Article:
Communicating climate change: tips for climate researchers
Candice Howarth (London School of Economics and Political Science), Harriet Thew (University of Leeds), Laurie Parsons (Royal Holloway University of London), Michael Mikulewicz (Glasgow Caledonian University)
Climate change scientists have an important part to play in supporting policymakers and the public to dispel myths, help identify solutions and galvanise the collective action needed to tackle the climate change crisis. In 2020, all eyes will be on the UK as it prepares to host the United Nations climate change negotiations “COP26” in Glasgow. As UK-based academics, we recognise the importance of this opportunity to build momentum from the ground up, mindful that the success of the previous landmark negotiations in Paris in 2015 was attributed in no small part to a groundswell of attention and action from the public.
On 15 January 2020, the Climate Change Research Group of the Royal Geographical Society and Institute of British Geographers (RGS-IBG) hosted a day workshop on communicating climate research at the RGS in London. Welcoming a wide range of attendees from universities, NGOs, government and business across the UK, this event included presentations from leading experts in the science and psychology of climate change communication, as well as panel discussions with expert communicators from academia, policy and civil society. Below is a summary of the key hints and tips shared during the event to support you with this important endeavour.
How science can help make us better communicators
Sometimes what we think we are saying is not what the other person hears. Often the words we use to describe climate change are abstract concepts: 2°C, global temperature, global sea-level rise, etc. The same words can mean different things to different people. For example, for many climate scientists, 2°C is the boundary of dangerous runaway climate change but to others this is interpreted as slightly warmer weather. We can never assume an audience understands what we mean as we intend it to be understood. Fully explain the implications of what you’re saying in clear terms to your audience, checking for mutual understanding as you go along.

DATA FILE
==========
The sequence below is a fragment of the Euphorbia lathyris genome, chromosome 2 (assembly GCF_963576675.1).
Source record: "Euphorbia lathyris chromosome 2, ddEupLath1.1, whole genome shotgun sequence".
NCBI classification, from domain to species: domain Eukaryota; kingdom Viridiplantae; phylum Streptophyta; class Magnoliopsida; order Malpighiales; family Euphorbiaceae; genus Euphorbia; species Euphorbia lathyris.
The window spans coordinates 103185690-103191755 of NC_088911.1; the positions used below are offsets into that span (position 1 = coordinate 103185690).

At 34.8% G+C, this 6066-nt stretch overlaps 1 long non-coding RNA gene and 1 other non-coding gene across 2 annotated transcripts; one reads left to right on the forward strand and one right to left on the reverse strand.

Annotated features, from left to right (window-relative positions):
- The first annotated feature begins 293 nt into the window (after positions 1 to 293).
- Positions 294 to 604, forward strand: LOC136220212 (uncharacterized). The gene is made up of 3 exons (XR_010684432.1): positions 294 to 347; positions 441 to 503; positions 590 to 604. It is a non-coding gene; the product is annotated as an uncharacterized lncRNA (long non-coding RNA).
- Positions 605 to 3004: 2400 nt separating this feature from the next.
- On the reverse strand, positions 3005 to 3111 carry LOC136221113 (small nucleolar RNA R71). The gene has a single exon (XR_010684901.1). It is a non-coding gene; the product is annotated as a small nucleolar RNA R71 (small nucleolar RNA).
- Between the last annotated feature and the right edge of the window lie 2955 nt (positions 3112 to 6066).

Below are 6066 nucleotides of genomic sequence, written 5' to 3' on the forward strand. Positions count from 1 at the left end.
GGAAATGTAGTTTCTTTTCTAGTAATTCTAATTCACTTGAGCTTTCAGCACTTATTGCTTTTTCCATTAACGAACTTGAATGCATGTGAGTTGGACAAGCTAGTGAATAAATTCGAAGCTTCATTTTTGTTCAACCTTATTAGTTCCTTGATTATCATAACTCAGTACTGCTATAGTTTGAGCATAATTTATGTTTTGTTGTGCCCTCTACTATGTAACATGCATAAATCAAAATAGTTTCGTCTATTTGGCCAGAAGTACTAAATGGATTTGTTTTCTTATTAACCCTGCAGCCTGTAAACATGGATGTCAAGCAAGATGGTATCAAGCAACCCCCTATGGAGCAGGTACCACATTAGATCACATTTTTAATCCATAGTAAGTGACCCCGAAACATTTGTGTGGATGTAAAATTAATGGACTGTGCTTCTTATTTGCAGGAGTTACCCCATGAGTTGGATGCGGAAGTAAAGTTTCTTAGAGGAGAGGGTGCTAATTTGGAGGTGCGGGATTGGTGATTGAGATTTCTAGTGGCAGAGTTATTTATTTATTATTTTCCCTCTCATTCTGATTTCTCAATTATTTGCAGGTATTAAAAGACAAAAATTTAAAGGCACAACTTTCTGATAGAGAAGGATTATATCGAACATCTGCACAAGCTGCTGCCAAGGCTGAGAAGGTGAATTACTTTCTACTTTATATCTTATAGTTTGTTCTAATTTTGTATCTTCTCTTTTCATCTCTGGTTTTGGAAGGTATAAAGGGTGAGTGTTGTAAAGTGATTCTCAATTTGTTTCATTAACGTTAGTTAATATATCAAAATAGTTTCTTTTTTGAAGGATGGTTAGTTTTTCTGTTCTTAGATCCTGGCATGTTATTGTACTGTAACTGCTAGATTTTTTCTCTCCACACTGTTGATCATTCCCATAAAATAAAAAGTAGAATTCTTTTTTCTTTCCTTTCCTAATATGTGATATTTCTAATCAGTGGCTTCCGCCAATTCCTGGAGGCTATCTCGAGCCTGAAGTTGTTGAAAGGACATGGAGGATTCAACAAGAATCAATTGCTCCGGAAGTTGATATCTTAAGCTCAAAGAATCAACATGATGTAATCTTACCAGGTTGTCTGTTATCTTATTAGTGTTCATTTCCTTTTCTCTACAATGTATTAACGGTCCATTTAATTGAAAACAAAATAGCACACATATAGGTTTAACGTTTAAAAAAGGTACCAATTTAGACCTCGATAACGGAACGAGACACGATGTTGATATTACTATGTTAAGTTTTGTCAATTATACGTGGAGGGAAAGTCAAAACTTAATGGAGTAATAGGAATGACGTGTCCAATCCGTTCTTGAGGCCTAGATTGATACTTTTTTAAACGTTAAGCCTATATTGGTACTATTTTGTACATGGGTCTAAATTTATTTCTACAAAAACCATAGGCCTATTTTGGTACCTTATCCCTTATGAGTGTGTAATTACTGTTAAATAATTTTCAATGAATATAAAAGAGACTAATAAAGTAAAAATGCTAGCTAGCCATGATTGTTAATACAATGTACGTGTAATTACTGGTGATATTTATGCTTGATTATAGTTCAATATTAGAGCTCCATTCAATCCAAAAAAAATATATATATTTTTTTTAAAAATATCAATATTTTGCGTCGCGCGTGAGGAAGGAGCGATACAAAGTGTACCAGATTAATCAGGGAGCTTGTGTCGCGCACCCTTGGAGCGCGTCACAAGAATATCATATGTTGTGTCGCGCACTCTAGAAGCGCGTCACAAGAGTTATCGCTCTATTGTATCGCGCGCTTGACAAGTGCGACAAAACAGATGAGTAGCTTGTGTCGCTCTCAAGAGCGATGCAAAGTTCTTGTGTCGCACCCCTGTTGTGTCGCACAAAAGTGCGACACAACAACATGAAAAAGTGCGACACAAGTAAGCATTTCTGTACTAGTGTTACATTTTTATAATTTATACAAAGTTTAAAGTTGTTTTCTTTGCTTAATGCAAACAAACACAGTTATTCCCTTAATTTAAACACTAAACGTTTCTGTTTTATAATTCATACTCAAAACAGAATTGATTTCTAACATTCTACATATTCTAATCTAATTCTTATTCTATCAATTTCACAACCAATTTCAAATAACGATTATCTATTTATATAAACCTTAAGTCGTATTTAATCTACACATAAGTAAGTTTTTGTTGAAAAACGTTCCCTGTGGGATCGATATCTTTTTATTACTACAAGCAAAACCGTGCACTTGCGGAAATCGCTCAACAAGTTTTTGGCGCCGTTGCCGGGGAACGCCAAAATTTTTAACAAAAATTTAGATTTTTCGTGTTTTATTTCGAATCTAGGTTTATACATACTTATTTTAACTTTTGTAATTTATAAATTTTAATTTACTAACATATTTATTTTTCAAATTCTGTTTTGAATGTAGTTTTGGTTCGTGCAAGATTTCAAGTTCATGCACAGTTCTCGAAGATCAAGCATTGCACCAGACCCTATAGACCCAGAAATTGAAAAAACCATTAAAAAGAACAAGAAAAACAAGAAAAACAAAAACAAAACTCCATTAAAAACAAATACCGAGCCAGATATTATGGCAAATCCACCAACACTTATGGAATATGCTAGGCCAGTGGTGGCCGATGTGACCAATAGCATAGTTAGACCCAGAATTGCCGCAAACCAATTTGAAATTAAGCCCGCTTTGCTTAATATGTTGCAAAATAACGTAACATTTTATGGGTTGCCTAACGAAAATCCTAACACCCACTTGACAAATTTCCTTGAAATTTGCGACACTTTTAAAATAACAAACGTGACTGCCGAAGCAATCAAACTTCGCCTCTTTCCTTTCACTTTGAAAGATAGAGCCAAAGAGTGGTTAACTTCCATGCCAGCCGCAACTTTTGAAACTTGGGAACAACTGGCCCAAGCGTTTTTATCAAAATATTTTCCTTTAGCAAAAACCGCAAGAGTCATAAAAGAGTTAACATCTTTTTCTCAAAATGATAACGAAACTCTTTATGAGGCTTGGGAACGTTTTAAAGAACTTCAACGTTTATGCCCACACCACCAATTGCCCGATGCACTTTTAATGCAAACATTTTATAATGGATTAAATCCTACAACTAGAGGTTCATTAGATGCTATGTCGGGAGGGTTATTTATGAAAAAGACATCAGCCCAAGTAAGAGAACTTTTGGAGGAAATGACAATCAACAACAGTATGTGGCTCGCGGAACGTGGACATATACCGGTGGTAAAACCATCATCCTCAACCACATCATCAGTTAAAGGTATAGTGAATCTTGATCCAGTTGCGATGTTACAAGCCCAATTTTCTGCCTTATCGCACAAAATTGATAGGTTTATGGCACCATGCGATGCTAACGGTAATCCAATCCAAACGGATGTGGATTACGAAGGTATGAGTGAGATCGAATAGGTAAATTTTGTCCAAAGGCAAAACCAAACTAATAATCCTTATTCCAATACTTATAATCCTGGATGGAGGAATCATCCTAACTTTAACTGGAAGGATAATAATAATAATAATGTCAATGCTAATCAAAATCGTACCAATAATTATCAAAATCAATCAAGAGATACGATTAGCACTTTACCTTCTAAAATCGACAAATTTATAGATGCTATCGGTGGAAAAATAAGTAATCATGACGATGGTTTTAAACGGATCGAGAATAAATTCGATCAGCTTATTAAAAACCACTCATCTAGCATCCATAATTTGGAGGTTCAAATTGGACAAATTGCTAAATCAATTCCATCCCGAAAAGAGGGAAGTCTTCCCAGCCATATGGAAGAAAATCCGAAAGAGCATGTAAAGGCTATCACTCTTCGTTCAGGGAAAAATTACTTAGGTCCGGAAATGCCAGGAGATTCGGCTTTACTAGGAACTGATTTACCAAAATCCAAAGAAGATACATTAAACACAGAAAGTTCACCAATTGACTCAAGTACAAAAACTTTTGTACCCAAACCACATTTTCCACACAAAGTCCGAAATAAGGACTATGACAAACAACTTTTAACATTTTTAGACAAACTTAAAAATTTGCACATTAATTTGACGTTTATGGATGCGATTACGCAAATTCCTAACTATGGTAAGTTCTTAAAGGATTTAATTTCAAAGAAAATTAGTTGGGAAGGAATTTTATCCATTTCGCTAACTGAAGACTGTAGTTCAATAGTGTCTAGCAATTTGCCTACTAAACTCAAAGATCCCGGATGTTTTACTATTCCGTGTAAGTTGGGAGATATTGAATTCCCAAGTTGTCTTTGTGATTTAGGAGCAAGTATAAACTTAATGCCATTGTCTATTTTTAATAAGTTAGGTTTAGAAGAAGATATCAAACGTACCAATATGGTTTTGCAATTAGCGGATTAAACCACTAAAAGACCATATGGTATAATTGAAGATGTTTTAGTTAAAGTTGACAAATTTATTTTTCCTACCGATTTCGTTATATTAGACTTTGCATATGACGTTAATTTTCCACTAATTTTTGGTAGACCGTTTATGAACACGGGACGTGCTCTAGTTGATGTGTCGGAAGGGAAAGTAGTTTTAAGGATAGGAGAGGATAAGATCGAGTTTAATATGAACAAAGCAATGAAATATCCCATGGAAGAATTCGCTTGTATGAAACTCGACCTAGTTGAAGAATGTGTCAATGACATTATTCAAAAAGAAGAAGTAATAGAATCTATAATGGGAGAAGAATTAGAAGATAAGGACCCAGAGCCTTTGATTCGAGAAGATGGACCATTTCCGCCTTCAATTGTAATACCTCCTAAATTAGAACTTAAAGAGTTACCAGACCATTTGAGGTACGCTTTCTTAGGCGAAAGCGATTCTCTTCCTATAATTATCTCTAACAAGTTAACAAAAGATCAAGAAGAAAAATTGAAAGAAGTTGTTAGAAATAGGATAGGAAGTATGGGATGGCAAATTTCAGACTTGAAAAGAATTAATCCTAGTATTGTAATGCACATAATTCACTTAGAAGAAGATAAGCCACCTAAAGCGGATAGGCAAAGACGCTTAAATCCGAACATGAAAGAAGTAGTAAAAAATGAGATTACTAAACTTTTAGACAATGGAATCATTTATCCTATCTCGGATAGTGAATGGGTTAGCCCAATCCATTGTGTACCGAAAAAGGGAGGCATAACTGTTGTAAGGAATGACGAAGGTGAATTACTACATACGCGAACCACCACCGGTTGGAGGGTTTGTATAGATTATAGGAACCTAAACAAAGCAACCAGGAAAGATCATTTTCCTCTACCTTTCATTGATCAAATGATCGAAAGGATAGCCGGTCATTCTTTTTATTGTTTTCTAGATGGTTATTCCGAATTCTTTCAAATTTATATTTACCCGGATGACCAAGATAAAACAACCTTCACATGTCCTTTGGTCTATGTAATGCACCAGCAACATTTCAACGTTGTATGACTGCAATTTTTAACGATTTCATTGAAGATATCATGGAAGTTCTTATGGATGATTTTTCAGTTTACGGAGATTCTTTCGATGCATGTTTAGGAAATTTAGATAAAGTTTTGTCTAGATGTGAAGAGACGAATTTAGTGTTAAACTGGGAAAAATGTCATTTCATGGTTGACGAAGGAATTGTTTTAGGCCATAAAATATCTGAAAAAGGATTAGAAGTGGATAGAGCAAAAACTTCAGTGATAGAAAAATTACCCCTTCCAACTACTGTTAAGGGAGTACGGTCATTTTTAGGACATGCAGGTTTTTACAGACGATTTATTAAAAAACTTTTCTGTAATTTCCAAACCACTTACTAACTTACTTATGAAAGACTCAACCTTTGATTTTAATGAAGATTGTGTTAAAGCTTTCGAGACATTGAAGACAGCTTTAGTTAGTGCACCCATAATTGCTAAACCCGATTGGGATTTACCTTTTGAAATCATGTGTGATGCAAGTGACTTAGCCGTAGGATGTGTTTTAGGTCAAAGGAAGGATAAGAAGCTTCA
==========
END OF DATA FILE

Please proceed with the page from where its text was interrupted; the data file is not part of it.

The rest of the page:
Remember that psychological distance is a barrier with climate change often perceived as a problem for the future or distant places. Begin the conversation by focusing on local scales to enable people to feel connected to the problem and compelled to engage in the solution. One helpful tip is to imagine Marge Simpson (an archetype of a caring mum and neighbour from “The Simpsons” cartoon) and consider whether Marge would understand and be persuaded by your message.
Fear without solutions is not an effective strategy. Decades of psychological research have concluded that ‘scary messaging’ must be personal and be accompanied by a solution to be effective (e.g. tetanus is horrible, this vaccine will stop you getting it). If not managed carefully, this kind of messaging can lead to apathy and denial. Try not to be a narrator of doom. Children in particular are becoming increasingly concerned about climate change and are affected by the climate change rhetoric. The narrative needs to remain positive and empowering without depriving messaging of authenticity. There are many things to be positive about, in fact about 80% of the world now lives in a country with climate targets. The ‘Fatalism litmus test’ gets messengers to move away from talking about how bad things are unless you are also offering a solution.
It’s worth considering insights from the ‘Rider and Elephant’ analogy. Our brains engage in at least two types of thinking: intuitive thinking (about 95% of brain activity) and our reasoning (the voice in our head which allows us to think about hypothetical things). Intuitive thinking can be thought of as an elephant, and reasoning as the rider. Rather than being governed by rationality, the elephant is shaped by our past experiences and controls our intuitive responses to messengers and messages. Therefore, to effectively communicate to different audiences, we need to speak to their elephants, i.e. to link as much as possible to their experience, making reference to things they already know and have already done.
Find your authentic voice. Discover who you are as a communicator (see Pielke’s The Honest Broker): pure scientist, issue advocate, science arbiter (e.g. sits between the science, communicating it) or honest broker of policy alternatives (e.g. offers a range of scenarios). You can also swap between these but it’s helpful to stick with one role at a time and match messenger to context.
Building trust between the communicator and audience is critical. Walk the talk and show the human face of science… your human face. Don’t be afraid to speak in the first person drawing on your own experiences.